In 2020, Siemens Smart Infrastructure and WUN H2 GmbH partnered up to build one of the largest hydrogen production plants in Germany. The plant will run on renewable energy and will be carbon-free, contributing to Germany’s pledge to become gas-neutral by 2050. However exciting the news, Siemens is an automation giant – the road to carbon neutrality is often harder for small manufacturers. Neil Ballinger shares some tips
The Paris Agreement mandates that all signing parties should commit to becoming carbon neutral by 2050. To reach this ambitious goal, many countries have introduced environmental taxes to encourage businesses to operate more sustainably. For example, in the UK, the Climate Change Levy must be paid at its main rate by energy-intensive businesses, while companies investing in energy-efficient technology can apply for tax relief.
Beyond tax reduction, there are other financial benefits to be gained by operating sustainably. Recent research by trade body Make UK shows that before COVID-19, 30% of UK manufacturers were investing in energy-saving measures and that 40% of them reported increased profits as a result.
As good as this sounds, large initial investments and a lack of technical skills can discourage small manufacturers from starting their decarbonisation journeys. However, there are ways to operate more sustainably without breaking the bank.
Switching to renewable energy sources to power your production lines can dramatically reduce your carbon emissions. For example, the Energy Saving Trust’s solar energy calculator can give you an idea of the return on investment (ROI) you can expect from installing a solar photovoltaic system.
If you generate your own electricity, you can also apply for payments from your energy supplier through the feed-in-tariff (FIT), as well as sell back any extra energy you might generate.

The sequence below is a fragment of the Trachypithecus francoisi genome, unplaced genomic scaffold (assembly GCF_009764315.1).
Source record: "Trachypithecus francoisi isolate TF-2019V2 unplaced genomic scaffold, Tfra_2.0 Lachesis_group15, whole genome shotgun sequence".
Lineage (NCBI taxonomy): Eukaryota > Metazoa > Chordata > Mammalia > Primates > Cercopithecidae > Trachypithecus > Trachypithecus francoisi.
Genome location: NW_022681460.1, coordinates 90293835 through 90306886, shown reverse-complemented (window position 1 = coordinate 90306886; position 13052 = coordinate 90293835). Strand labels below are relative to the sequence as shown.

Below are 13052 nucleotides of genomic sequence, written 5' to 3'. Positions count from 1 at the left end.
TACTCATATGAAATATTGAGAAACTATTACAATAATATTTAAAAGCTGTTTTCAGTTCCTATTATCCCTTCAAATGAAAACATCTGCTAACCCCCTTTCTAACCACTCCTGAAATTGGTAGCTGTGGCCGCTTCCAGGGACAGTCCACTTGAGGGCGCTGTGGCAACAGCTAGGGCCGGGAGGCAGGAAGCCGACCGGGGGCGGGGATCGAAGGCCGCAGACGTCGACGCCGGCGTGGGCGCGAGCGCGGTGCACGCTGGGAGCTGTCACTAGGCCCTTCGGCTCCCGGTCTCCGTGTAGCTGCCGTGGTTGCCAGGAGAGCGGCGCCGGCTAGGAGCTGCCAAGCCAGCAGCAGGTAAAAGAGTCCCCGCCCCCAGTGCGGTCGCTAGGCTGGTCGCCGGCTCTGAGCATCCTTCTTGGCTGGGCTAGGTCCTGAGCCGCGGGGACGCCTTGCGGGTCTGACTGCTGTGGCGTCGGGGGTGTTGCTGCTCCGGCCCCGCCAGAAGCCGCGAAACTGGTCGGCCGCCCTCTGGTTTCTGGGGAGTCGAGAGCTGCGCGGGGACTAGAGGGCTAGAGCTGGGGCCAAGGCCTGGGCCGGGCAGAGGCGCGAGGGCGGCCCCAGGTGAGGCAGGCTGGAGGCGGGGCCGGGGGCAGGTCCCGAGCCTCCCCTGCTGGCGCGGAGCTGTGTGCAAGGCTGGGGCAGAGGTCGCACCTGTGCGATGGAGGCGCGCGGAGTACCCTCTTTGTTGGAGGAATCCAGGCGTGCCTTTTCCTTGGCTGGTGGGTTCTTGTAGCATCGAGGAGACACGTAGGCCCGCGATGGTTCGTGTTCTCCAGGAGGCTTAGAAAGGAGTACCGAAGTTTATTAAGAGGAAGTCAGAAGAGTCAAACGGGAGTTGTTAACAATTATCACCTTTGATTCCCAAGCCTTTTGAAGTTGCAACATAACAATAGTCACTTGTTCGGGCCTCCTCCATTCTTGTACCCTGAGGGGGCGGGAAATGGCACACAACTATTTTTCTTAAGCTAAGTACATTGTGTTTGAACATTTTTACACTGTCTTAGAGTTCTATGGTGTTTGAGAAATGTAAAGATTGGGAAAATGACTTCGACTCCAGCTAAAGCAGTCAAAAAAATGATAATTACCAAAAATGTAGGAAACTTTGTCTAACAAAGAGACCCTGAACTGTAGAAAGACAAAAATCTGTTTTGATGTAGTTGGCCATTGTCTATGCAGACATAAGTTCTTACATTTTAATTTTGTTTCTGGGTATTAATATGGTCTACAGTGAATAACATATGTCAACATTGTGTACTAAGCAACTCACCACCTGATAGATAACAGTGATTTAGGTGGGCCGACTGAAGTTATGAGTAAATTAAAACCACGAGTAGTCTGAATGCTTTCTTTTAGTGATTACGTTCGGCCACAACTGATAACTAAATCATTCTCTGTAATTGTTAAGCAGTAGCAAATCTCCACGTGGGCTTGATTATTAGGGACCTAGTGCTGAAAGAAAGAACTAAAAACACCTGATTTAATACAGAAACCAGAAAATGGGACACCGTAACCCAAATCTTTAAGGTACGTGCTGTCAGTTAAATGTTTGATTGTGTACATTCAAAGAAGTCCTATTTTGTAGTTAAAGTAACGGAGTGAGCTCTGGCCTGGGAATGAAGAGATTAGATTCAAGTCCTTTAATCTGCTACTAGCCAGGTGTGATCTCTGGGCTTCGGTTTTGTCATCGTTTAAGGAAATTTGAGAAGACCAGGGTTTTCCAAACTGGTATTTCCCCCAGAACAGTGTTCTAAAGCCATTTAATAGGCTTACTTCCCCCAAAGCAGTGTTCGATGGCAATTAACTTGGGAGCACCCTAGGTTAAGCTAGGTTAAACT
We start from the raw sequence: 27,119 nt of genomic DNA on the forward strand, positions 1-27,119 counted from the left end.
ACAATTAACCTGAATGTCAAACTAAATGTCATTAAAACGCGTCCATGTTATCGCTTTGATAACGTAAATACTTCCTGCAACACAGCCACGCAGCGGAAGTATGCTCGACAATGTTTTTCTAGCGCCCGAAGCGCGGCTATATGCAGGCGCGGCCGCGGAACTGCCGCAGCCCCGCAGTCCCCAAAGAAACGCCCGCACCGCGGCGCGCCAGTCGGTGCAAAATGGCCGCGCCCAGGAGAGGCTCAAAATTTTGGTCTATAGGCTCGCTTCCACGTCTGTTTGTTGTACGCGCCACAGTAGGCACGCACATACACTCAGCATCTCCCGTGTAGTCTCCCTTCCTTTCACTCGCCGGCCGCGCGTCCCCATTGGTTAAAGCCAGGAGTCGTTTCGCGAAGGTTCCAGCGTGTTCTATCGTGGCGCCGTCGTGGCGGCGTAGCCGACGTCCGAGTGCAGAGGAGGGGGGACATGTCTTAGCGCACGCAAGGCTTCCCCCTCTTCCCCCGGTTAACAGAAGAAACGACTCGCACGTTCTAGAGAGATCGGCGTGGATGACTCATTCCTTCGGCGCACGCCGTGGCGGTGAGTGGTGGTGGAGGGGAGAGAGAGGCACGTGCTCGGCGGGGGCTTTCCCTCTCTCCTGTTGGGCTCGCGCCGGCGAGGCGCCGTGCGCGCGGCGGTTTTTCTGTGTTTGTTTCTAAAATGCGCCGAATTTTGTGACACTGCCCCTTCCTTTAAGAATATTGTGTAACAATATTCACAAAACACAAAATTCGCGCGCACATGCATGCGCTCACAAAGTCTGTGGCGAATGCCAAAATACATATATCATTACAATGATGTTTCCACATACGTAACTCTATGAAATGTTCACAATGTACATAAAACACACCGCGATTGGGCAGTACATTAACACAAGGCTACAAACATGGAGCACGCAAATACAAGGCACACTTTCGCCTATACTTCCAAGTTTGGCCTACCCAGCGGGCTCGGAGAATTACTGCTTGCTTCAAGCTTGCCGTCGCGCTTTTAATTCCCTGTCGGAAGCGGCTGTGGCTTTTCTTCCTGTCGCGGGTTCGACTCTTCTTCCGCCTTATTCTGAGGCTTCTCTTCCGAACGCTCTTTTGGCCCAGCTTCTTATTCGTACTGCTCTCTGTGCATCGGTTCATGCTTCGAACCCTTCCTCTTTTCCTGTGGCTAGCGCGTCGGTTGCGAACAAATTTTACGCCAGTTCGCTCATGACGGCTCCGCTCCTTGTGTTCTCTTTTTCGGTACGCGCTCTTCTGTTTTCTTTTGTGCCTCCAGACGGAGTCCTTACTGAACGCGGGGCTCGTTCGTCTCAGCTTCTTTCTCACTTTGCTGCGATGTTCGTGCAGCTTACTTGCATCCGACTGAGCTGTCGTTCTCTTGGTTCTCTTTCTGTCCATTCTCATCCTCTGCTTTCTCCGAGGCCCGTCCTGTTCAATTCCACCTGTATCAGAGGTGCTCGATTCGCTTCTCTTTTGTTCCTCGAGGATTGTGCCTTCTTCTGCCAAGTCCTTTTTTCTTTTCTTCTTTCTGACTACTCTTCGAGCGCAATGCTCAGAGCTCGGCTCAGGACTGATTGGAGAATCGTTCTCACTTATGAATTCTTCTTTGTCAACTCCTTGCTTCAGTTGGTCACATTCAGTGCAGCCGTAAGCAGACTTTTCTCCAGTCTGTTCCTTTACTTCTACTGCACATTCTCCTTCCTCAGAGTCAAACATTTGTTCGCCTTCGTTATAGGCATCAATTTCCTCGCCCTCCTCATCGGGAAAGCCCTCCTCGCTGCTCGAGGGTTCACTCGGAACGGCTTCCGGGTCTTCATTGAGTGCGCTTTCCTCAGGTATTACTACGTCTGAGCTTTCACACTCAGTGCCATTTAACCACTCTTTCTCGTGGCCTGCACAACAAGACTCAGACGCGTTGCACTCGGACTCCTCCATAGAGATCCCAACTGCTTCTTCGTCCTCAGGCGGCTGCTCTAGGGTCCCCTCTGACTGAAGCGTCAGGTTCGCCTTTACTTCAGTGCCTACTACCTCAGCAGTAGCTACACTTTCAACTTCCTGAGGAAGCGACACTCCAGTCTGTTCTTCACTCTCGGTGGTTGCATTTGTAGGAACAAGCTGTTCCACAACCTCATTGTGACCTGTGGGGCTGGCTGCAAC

Despite these incentives, small businesses might find that the initial investment is still too high. In this case, a cheaper alternative is to switch to a clean energy supplier.
Though many suppliers offer green tariffs, some are more transparent than others. While a handful of suppliers will sell energy directly from renewable sources, others will simply partake in environmental schemes on your behalf, so it is important to read the small print to understand exactly how green your tariff is.
As well as choosing a clean energy source, you can take steps minimise your energy consumption. An easy and cost-effective way to save energy is to install variable speed drives (VSDs) to AC motors, fans and pumps. VSDs control the speed of rotary equipment to match the effort required for the application, so that the machine does not rotate at 100% capacity unnecessarily.
Production scrap can be minimised with thorough quality assurance (QA) processes. Manual QA carries high error rates and is expensive in the long run. However, innovative machine vision solutions, such as the one proposed by Inspekto, can perform reliable QA with minimal initial investment.
By having several QA stations along the production line, manufacturers can be alerted when a defect occurs, so that the defective item can be removed from the line before further materials and energy are wasted completing it.
For businesses that produce high amounts of organic waste, such as food processing plants, breweries or industrial farms, there are many technologies available to turn your waste into clean energy.
The cost of these technologies can be drastically reduced by investing in community-led projects that benefit a number of small manufacturers. For example, the National Energy Foundation has developed an action plan on how to build a community-based anaerobic digester.
These initiatives alone are not enough to completely decarbonise a small manufacturing plant, but they do demonstrate that with some research and smart planning, small businesses can play an important role in the global fight against climate change.
Neil Ballinger is head of EMEA at automation parts supplier EU Automation.